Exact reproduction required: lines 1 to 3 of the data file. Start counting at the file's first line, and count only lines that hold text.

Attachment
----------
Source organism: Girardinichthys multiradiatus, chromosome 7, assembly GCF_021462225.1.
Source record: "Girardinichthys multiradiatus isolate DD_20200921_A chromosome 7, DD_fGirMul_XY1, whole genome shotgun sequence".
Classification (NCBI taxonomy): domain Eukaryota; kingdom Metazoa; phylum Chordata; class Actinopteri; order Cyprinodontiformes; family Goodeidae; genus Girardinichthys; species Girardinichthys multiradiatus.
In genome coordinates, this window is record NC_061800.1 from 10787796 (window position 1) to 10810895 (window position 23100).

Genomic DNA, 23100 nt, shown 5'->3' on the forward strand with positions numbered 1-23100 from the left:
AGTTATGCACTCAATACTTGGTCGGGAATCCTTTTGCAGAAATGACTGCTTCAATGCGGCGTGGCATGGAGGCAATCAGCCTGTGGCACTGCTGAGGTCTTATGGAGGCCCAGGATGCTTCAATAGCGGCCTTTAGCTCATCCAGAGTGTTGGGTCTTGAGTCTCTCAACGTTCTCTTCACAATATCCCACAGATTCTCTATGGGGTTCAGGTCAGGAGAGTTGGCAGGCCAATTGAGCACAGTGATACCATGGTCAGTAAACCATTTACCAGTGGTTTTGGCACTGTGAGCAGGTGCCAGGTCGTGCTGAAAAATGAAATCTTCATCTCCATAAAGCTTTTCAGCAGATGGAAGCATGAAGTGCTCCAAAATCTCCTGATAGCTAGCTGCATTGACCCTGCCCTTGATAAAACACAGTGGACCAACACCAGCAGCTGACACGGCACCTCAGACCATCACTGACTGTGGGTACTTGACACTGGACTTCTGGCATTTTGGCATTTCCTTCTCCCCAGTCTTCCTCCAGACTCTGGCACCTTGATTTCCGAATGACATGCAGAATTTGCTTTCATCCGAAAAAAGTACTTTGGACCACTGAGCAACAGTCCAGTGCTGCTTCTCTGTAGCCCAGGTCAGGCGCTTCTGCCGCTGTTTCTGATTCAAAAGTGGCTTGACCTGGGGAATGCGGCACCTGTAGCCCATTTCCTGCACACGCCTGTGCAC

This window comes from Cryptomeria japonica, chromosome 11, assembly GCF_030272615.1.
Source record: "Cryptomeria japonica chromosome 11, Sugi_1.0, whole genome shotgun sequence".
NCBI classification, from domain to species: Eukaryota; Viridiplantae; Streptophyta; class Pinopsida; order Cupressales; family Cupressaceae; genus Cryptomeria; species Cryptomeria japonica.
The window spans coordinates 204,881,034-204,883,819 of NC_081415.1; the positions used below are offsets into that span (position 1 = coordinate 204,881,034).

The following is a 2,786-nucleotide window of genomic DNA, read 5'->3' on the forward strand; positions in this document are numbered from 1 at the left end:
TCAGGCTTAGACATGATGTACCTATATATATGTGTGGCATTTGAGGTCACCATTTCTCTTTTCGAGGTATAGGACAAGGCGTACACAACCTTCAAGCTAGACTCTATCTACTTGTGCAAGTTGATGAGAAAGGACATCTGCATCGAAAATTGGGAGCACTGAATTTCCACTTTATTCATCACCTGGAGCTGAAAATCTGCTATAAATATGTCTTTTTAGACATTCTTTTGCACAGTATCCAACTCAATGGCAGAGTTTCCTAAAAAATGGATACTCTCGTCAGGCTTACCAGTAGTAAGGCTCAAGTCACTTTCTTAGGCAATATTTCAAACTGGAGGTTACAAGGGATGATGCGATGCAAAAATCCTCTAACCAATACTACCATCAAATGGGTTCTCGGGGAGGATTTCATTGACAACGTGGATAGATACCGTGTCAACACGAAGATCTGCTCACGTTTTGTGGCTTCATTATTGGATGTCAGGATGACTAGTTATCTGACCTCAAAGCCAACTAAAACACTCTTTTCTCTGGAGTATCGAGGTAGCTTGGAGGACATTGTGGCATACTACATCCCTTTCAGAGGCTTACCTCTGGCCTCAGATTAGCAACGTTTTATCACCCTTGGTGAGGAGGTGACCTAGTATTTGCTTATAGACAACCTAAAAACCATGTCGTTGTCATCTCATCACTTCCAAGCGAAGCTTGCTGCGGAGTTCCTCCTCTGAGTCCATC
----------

Source organism: Girardinichthys multiradiatus, chromosome 7, assembly GCF_021462225.1.
Source record: "Girardinichthys multiradiatus isolate DD_20200921_A chromosome 7, DD_fGirMul_XY1, whole genome shotgun sequence".
Classification (NCBI taxonomy): domain Eukaryota; kingdom Metazoa; phylum Chordata; class Actinopteri; order Cyprinodontiformes; family Goodeidae; genus Girardinichthys; species Girardinichthys multiradiatus.